Are We Not Men? Part 1

This is the first of a multi-part article about computers, networks, and technology in the home.

I help people day in and day out with their technology issues, and I have learned something about the average American household that I find interesting. Now ladies, I mean no disrespect to you whatsoever. You have proven to me time and time again that you are the most resilient, thoughtful, and tenacious problem solvers on this planet. I’m speaking today, though, to the men—your husbands, fathers, brothers, and uncles. Men, the ladies are kicking your butts up one side and down the other in one category that has, traditionally, been the domain of males the world over.

Women are more tech-savvy than you are.

There, I said it. Men, let that sink in for a moment. Read the line again. Go on, I’ll wait.

Finished? OK.

I see it and hear it almost daily. I experience it in my own family and among my closest friends. In their families, it’s the wives who are the system administrators of their family’s network and the electronics troubleshooters of most audio and video problems. Router on the blink? The woman deals with it. Text file gone missing, the wife finds it. TV-to-stereo audio problem, the woman handles it.

Men, I am embarrassed for you; but more than that, I am challenged. Challenged to help you rise above your shortcomings as a man and reach a level of competency where you can at least have a coherent conversation with your technically superior female counterpart.

I am going to teach you how computers, and your home network, works. So go grab a soda, turn off the sports channel and listen up. It might not be too late for you to regain some respect in your home.

What Makes Up A Computer

First, the basic parts of a computer; Mac or Windows, they’re both the same.

Hard Drive – Think of your hard drive as a filing cabinet. It is where all your applications, pictures, songs, videos, and the computer’s system software is stored. It’s stored magnetically, similar to the way audio and video tape store information. When power is turned off, the information is still there, on the metal platters inside the hard drive.

RAM – RAM stands for Random Access Memory and it’s where data is stored temporarily, so that the computer can access it, randomly, and quickly. When you first power on your computer, the necessary data to run the computer is loaded from the hard drive into RAM. That’s what is happening during the “boot” process.

Processor – The processor is the really large chip that does all of the thinking for the computer. It does a lot of it and it does it FAST.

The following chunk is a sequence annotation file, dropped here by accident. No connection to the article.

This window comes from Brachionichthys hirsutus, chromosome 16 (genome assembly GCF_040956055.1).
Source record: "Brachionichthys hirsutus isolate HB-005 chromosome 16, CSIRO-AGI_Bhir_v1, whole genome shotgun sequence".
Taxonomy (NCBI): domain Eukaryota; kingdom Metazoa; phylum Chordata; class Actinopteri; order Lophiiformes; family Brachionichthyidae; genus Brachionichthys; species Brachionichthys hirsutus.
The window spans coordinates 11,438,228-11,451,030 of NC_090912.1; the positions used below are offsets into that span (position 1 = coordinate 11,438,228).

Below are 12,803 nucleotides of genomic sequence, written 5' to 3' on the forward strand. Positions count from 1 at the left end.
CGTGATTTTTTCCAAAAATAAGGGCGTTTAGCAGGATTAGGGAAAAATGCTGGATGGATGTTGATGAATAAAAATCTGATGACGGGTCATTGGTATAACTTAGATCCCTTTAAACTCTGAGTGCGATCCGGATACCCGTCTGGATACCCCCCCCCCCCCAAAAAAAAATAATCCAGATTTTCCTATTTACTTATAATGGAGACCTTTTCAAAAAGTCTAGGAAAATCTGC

Mother Board – The mother board, also known as the main logic board, is the printed circuit board that holds the processor and many other circuits that support the processor. RAM plugs into it, the hard drive plugs into it, video and audio come from it and all of your ports originate there.

What Makes Up Your Network

Cable or DSL Modem – This box is where the internet comes into your home. Your modem is assigned an Internet Protocol (IP) Address by your service provider (Comcast, AT&T, etc.) and this identifies your home on the internet, literally. Think of an IP Address as a telephone number. Each home has a unique number, but unlike a telephone number, your IP Address can change at any time. That’s OK, though, your internet will continue to work seamlessly.

Wi-Fi Router – Your Wi-Fi router serves three basic functions (and many others). First, it acts as a buffer, or a firewall, between your computers and the outside world. If you have a router, with or without WI-Fi, you are pretty fairly protected from most hackers who might try to get into your computers. Second, a router allows you to connect multiple devices to the internet, by sharing the connection. And last, your router, if it has Wi-Fi, allows your computers that also have Wi-Fi to connect to the internet wirelessly. Think of Wi-Fi as a cordless phone. You must pay for the phone service, but then you buy a cordless phone, plug it into the wall, and now you’re free of the telephone cord.

That’s all for this month, gents (and ladies, I know some of you are reading too). Next month I’ll break down how a computer works. Stick with me, it’ll be fun!

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About the Author

Patrick Clark, owner of The Boro Mac Shop here in Murfreesboro, has repaired Macintosh computers and Apple devices since 1996 and The Boro Mac Shop is Murfreesboro’s best Macintosh, iPad, and iPhone repair shop. Contact him at (615) 796-6154 or boromac.com/.

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